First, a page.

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Juneteenth

EVERETT RACIAL POLITICS CHALLENGED

By Josh Resnek

The political world here has been turned upside down since US Attorney Rachel Rollins announced a probe into racism, discrimination and retaliation at the highest level of Everett City government two weeks ago.

Never in this city’s modern history has racism been confronted here as it is being examined right now.

Juneteenth in all its mightiness is a part of the new reality now highlighting the city’s racist, discriminatory and retaliatory city government.

The Federal government has finally stepped in to do what the city government has failed to do for those living here about meting out what is fair, just and right for people of color, race and ethnicity.

Rollins is demanding the city turn over all its records regarding racism, discrimination and retaliation that goes back at least 5 years.

The city is under demand not to alter any of the information being sought – no deletions or alterations of information will be tolerated.

Those who know her and who believe in her say she will leave no stone unturned in her quest for justice.

This is a new and potentially dramatic twist for an old industrial city, with old ways, antiquated by color of nation of origin hiring habits, where the city’s rules tend not to apply for many of those who are connected.Continue Reading


Black, Brown, Hispanic Youth Rising Up

By Josh Resnek

Everett High School Students protest racism. (Photo by Josh Resnek)

The organization of Everett High School students into political unafraid activists and anti-racist voices was enhanced dramatically during the two month period when Councilor Anthony DiPierro’s refusal to resign his office created a seminal moment in racial history here.

Despite being found out to have used the N-word and racist memes that were made public in the Leader Herald, DiPierro refused to resign.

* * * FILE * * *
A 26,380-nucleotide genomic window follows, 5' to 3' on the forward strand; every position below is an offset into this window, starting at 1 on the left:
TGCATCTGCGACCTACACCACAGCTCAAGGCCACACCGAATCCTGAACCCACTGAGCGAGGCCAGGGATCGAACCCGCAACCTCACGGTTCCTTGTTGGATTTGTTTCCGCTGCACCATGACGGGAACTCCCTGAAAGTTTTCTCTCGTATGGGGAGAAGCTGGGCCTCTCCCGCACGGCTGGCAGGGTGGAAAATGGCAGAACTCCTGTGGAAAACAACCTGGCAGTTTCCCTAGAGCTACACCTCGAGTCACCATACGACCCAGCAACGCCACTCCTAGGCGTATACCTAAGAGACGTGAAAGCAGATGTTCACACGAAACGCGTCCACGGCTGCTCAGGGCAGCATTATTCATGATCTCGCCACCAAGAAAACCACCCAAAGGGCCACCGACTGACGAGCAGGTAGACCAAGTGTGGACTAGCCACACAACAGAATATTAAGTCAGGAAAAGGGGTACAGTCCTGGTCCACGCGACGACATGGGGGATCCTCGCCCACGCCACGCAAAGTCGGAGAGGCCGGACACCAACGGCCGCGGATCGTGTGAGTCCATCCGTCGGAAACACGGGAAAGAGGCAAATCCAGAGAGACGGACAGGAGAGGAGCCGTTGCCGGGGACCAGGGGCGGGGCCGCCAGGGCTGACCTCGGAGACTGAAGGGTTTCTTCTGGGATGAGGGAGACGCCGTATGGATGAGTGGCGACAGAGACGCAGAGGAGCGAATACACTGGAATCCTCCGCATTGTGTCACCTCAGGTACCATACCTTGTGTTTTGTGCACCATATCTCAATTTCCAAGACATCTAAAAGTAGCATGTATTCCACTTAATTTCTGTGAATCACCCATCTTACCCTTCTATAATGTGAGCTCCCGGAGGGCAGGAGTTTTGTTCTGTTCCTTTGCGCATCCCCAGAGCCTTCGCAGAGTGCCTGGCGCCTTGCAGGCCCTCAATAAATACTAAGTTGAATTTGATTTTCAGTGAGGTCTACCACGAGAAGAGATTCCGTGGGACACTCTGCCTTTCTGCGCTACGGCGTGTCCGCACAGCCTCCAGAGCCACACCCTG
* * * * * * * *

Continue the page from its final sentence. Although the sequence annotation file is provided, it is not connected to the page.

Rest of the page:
The indifference shown to DiPierro’s racism by the Everett City Council heaped added insult onto that injury.

The School Committee’s failure to call upon DiPierro to resign further exacerbated the situation.

Mayor Carlo DeMaria’s refusal to influence his cousin to resign, in fact, the mayor’s insistence that DiPierro should be given another chance, were drowned out by the uproar that followed.

That the mayor’s chief of communications, Deanna Deveney was not being asked to resign after she was found to have participated with DiPierro in referring to Black people and Brown people as “darkies” was a bit like pouring gasoline on the racist fire burning.

This led to the ultimate.Continue Reading


I Came To Everett On A Calling; Others Felt Invaded By My Presence

By Josh Resnek

When Reverend Mimi Daniel came to live in Everett 14 years ago, she came here to save a dying congregation on Church Street.

She threw herself into her work.

She said being Black and Haitian, and speaking with an accent in Everett, rarely made her work easier for her among the white population at the time.

She said the situation has not improved during the past few years as the divide between Blacks and whites reached the new divide.

It is disheartening, she said, of the racism claims that have recently come to surface among the leadership at Everett city hall.

She recalled with simplicity and composure during an interview at the Leader Herald offices on Saturday afternoon, that she was met by racism and contempt when she first arrived, and she admitted, “I’ve had some really bad experiences throughout my time in the city.”

She said she was not shocked to learn that city hall is being investigated by the Federal government for racism, discrimination and retaliation.Continue Reading


US Attorney Rollins Vice-Chair of National Advisory on Civil Rights

By Josh Resnek

US Attorney Rachel Rollins

United States Attorney Rachael S. Rollins for the District of Massachusetts has been selected to serve as Vice-Chair of the Civil Rights Sub-committee for the Attorney General’s Advisory Committee (AGAC), it was announced by the Justice Department last week.

This is the same Rachel Rollins now conducting an investigation into racism, discrimination and retaliation in the city of Everett.